On a bright morning in October, the small storefront space that is home to the Allentown Learning and Engagement Center, or ALEC, is quiet. The walls are lined with books, games, and children’s photography and artwork. Come about 3 p.m., though, a gaggle of elementary school kids will pile through the door in a whir of energy. Today, they’ll complete homework, learn a lesson about another country from an ALEC staff member (Ireland is the topic), and snack on peanut butter tortilla roll-ups.
ALEC was originally a Carnegie Library pop-up program slated to last 18 months with the aim of providing library services to residents who did not have easy access to other public libraries. But in Allentown, a historically underserved neighborhood in the Hilltop community in South Pittsburgh, the program quickly became an invaluable resource for neighborhood kids, and a place they could visit on weekends and evenings when their parents were working.
The Brashear Association, which has ties of nearly 100 years to the neighborhood, partnered with the library and provided funding to turn the pop-up library into a permanent program that today serves 30 neighborhood kids from second through fifth grade in its after school program. ALEC is also open to first through eigth graders on the weekends.
By providing out-of-school programming for kids, and being accessible on Saturdays and in the summer, ALEC is filling a vital community need.
Amber Rooke, education coordinator at the Brashear Association, said ALEC is one of only two afterschool programs in Allentown. The Afterschool Alliance estimates that nationally there are 19.4 million children not currently in an afterschool program who would enroll if one were available.
The two programs in Allentown collectively serve only 50 youngsters out of more than 200 in the neighborhood’s elementary school.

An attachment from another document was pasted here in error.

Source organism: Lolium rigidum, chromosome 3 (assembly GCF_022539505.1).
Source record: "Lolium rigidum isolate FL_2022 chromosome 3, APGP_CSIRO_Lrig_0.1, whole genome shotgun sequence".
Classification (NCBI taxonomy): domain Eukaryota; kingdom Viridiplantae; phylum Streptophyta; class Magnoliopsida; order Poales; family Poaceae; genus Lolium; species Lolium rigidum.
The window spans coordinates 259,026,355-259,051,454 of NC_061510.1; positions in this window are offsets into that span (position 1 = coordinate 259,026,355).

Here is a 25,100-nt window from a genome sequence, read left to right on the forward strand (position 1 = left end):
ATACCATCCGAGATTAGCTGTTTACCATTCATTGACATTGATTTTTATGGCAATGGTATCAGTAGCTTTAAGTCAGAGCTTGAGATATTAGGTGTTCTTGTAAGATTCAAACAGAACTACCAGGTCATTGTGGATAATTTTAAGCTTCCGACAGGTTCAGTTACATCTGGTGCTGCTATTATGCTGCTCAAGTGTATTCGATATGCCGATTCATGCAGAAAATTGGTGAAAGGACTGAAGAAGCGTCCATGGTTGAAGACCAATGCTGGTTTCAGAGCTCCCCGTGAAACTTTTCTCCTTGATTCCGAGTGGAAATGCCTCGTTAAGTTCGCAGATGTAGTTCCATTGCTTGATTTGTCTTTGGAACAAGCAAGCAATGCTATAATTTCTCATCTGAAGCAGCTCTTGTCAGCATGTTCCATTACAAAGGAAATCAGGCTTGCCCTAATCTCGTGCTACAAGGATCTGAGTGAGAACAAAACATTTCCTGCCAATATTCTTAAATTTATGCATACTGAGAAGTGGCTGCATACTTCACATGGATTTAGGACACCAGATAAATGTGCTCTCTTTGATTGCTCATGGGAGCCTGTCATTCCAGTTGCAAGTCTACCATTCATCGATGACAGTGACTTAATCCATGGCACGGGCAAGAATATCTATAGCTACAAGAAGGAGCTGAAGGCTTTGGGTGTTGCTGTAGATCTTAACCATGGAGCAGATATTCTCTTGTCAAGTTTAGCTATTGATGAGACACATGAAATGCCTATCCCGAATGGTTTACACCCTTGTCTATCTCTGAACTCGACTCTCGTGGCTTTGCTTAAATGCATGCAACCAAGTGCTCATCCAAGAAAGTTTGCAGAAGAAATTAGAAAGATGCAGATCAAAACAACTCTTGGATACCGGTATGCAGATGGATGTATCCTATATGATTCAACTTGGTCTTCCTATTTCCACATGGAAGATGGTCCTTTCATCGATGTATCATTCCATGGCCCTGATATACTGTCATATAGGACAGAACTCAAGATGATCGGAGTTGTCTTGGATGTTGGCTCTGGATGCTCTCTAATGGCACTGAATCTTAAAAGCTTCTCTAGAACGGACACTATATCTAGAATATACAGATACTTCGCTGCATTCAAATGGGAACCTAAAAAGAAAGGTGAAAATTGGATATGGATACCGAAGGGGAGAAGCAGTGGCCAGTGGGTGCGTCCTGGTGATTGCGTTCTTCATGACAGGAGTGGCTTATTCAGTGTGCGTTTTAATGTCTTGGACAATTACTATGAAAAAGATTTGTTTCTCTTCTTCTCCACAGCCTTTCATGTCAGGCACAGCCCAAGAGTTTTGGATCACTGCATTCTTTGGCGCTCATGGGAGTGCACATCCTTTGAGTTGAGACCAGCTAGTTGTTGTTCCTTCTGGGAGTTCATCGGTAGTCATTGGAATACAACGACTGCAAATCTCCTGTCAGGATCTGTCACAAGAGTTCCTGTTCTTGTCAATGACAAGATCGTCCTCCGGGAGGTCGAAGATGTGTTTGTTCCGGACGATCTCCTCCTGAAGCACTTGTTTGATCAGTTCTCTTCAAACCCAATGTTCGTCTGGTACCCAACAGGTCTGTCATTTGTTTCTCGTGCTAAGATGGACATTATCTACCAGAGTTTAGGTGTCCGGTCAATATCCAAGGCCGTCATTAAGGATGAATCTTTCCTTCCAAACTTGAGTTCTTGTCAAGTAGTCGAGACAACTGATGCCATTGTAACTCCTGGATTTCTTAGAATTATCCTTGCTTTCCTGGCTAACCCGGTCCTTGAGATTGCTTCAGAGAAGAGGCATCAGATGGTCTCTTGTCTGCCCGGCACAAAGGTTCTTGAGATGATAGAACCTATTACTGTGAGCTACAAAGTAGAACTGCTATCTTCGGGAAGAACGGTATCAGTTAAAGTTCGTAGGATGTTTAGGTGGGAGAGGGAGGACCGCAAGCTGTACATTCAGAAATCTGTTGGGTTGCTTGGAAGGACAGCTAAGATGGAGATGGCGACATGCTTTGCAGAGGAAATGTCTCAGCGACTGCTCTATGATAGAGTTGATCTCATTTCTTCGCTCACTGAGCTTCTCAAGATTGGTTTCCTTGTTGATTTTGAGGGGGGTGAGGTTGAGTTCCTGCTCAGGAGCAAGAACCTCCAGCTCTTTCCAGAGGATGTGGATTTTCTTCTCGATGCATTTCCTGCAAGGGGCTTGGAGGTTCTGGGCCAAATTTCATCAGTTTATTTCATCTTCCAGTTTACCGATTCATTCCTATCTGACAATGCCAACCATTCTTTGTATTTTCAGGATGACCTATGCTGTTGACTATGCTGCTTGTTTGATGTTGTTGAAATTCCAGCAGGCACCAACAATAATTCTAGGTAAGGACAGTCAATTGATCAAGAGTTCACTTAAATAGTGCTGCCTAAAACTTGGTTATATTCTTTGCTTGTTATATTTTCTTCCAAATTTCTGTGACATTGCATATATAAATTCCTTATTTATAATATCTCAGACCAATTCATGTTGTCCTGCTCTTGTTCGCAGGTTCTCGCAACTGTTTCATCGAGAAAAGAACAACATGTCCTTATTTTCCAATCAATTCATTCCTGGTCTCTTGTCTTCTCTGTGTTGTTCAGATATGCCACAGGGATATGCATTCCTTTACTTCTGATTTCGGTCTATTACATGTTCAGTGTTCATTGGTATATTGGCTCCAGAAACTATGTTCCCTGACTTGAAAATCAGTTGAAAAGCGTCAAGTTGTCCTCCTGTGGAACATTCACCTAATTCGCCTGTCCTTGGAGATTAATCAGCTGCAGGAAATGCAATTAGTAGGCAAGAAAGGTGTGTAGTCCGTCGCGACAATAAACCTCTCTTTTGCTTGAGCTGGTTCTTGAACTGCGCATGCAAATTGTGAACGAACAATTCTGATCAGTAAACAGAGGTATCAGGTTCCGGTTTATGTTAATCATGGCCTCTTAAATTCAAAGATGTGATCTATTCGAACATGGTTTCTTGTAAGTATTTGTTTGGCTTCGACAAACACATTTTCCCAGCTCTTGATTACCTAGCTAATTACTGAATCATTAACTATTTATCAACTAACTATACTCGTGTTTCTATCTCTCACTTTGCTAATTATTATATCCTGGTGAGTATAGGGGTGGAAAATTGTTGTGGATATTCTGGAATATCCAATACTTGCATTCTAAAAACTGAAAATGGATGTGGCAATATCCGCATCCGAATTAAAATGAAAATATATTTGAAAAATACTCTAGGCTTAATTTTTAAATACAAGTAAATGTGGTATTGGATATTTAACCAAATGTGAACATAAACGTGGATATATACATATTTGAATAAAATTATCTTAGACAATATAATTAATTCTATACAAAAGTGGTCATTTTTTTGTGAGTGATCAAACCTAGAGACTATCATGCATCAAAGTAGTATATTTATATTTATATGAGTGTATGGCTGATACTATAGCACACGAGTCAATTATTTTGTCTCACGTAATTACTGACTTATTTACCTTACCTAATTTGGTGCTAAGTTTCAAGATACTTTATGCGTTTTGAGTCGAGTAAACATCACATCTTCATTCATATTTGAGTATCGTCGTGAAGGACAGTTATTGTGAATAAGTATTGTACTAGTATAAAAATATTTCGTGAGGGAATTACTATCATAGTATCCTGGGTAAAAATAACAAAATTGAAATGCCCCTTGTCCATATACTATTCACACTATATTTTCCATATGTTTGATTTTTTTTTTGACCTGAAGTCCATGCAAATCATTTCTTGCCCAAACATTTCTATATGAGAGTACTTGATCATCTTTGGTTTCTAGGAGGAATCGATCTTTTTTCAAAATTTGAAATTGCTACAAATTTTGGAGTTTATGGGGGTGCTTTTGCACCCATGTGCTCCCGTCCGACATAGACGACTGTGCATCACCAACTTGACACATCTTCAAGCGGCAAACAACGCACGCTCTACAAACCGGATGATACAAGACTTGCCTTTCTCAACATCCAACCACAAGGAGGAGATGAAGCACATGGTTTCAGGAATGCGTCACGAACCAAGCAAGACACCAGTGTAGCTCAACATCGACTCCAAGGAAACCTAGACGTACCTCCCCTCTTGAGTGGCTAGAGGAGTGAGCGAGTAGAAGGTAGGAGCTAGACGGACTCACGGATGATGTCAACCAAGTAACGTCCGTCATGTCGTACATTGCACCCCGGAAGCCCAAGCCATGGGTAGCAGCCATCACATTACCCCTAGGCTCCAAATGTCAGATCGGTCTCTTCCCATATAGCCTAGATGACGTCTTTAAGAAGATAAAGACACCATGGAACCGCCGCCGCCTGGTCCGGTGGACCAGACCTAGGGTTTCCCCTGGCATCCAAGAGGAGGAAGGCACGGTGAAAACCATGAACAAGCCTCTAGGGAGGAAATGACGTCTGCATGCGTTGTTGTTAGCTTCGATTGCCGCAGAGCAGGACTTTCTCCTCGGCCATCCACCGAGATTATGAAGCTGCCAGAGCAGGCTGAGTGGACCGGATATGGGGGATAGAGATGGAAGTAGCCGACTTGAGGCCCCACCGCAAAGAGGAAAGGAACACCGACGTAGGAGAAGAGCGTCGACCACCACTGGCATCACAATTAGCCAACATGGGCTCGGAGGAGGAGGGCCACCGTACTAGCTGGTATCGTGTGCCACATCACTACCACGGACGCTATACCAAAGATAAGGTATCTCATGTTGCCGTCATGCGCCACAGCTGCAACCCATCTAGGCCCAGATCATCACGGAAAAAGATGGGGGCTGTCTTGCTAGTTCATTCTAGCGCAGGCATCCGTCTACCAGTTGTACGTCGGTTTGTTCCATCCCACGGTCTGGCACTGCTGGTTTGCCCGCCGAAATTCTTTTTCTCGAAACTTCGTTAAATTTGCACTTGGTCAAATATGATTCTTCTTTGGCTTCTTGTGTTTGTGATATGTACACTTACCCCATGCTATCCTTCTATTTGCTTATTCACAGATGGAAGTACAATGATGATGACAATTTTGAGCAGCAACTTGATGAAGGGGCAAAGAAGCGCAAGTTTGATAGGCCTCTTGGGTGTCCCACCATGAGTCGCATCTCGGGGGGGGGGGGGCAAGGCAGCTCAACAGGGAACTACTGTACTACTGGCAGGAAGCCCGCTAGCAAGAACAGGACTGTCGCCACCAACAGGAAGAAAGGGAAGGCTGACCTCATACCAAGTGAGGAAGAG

That’s one reason why Rooke was preparing for the “Lights on Afterschool” event organized by the Allegheny Partners for Out-of-School Time (APOST). It was one of 19 events across Pittsburgh (out of 8,000 nationwide organized by the Afterschool Alliance). The events are put on by schools and afterschool programs to attract business, political, and community leaders, and to advocate for afterschool and summer programs.
Research shows the benefits of afterschool programs like ALEC include offering a safe place for kids while their parents are at work, providing exercise, and serving healthy food. And by partnering with other community organizations and non-profits, the programs are also providing important learning opportunities.
For example, earlier this month, Venture Outdoors, an outdoor-education nonprofit, took ALEC students geocaching in Grandview Park. The Venture Outdoors team helped the students use GPS devices to locate hidden trivia questions about their community. And last summer, Venture Outdoors hosted a two-week summer camp where they took ALEC students kayaking twice on the river through downtown Pittsburgh, a place many students had never been.
“We’re trying to utilize our neighbors and partners as a way to get new resources to our kids and open more opportunities and services for all youth in Allentown,” Rooke said.
That can mean field trips just down the street. Rooke recently reached out to Spool, a neighboring fabric and quilting store, to organize future workshops where kids could learn sewing and needlework basics.
What does it look like when ALEC successfully forms a strong partnership? Rooke remembered watching the kids be afraid of kayaking at first, only to become pros by the end. As she put it, “It’s amazing to see how much they grew.”